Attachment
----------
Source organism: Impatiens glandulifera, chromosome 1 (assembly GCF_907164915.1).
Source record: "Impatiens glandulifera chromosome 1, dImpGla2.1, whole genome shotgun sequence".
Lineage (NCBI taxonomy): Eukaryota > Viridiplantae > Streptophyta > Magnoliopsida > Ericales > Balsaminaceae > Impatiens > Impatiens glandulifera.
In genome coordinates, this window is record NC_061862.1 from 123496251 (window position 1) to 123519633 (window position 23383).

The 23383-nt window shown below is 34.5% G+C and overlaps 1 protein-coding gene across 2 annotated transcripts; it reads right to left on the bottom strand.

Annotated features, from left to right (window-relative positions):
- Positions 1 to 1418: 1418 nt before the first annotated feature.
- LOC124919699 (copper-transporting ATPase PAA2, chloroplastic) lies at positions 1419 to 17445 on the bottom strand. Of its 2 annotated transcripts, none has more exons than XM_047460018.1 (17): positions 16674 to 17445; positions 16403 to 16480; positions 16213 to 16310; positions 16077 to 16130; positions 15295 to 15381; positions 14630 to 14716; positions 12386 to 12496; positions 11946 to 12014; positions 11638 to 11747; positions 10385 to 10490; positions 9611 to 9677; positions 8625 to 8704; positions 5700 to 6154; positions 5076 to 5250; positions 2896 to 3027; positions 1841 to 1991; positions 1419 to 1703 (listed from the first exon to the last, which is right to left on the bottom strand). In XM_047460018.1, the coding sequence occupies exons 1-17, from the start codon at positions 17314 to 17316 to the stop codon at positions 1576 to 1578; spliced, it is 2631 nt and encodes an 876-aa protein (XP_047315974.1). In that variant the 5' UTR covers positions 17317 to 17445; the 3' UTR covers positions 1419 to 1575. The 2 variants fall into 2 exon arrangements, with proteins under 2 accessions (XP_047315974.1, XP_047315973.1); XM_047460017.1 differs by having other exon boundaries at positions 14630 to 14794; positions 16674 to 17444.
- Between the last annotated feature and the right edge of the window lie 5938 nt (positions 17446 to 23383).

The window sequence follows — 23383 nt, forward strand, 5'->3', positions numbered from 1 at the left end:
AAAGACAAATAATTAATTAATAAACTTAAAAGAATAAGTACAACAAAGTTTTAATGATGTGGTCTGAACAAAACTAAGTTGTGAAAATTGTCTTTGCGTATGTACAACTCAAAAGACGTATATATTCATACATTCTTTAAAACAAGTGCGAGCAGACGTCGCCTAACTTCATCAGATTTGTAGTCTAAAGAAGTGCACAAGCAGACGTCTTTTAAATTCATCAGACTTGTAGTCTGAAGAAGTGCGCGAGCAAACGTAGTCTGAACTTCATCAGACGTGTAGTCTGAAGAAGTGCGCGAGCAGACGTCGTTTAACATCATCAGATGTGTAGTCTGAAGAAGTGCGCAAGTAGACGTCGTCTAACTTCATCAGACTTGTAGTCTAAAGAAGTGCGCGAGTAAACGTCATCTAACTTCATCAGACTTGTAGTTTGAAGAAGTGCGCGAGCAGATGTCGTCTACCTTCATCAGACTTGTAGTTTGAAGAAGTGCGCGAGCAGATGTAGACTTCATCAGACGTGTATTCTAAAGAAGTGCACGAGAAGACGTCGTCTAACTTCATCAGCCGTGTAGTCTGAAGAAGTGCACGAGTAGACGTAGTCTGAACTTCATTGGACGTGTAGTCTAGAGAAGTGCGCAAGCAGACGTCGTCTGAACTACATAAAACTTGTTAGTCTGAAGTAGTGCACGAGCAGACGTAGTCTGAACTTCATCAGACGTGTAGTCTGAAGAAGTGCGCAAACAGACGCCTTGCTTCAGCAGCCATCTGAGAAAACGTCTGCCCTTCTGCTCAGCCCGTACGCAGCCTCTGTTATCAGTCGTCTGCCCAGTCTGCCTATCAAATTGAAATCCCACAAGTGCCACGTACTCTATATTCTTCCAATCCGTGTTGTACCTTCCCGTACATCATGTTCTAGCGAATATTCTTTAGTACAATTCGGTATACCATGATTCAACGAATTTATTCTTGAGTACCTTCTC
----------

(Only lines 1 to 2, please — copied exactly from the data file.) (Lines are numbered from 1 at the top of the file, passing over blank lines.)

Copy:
Source organism: Impatiens glandulifera, chromosome 1 (assembly GCF_907164915.1).
Source record: "Impatiens glandulifera chromosome 1, dImpGla2.1, whole genome shotgun sequence".